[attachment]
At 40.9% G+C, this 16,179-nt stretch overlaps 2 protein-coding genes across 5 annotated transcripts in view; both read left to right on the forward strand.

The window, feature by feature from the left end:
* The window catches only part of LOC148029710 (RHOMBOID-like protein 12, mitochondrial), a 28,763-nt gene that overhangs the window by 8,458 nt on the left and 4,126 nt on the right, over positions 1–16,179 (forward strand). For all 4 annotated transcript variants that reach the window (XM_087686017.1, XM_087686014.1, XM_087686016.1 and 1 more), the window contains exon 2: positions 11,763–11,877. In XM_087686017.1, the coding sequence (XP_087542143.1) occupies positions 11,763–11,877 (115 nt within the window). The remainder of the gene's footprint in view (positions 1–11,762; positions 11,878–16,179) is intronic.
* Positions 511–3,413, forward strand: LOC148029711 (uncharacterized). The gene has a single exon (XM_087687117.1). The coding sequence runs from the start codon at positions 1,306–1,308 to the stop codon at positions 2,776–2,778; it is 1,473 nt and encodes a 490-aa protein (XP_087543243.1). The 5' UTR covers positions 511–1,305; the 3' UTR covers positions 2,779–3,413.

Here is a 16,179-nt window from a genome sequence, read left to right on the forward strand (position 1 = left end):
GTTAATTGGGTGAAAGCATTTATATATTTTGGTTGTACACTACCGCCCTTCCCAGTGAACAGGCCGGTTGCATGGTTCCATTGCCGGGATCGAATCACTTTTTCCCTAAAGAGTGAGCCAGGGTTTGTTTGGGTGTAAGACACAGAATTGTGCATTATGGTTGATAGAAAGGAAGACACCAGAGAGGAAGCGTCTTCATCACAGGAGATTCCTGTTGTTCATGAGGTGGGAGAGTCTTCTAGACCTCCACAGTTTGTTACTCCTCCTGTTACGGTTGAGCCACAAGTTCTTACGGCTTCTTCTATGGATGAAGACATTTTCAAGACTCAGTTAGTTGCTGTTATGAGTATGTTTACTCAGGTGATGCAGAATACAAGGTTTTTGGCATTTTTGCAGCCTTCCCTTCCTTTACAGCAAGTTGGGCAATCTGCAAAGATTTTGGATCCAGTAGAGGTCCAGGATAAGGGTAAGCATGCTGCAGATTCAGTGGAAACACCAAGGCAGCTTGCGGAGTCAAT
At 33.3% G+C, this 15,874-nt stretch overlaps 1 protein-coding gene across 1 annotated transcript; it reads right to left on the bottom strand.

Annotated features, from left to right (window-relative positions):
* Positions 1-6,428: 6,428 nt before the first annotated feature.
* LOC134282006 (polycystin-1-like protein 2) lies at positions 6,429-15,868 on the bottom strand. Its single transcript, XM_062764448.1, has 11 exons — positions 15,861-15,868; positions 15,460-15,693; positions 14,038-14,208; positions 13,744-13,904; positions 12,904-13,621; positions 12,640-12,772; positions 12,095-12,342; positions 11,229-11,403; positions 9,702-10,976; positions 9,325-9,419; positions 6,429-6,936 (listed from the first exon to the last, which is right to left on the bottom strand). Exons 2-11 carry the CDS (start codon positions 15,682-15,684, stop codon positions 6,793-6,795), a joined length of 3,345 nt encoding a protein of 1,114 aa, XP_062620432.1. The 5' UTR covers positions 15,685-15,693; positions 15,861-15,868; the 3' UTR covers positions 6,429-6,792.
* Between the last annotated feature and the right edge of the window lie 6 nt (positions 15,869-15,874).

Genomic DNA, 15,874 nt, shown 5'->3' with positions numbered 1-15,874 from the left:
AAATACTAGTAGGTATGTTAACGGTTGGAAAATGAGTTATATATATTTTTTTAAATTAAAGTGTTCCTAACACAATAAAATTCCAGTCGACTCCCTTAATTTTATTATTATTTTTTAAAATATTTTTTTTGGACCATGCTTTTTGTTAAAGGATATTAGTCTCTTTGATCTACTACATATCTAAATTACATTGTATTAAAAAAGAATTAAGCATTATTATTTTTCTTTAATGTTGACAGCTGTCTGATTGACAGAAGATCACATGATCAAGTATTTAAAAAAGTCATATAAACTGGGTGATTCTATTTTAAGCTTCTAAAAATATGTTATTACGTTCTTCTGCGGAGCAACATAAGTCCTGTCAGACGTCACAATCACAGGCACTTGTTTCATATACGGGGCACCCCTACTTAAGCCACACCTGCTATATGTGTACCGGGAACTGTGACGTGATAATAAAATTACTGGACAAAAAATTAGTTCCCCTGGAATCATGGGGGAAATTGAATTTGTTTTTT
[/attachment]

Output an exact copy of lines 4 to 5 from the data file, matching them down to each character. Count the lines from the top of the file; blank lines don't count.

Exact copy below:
* Positions 511–3,413, forward strand: LOC148029711 (uncharacterized). The gene has a single exon (XM_087687117.1). The coding sequence runs from the start codon at positions 1,306–1,308 to the stop codon at positions 2,776–2,778; it is 1,473 nt and encodes a 490-aa protein (XP_087543243.1). The 5' UTR covers positions 511–1,305; the 3' UTR covers positions 2,779–3,413.

Here is a 16,179-nt window from a genome sequence, read left to right on the forward strand (position 1 = left end):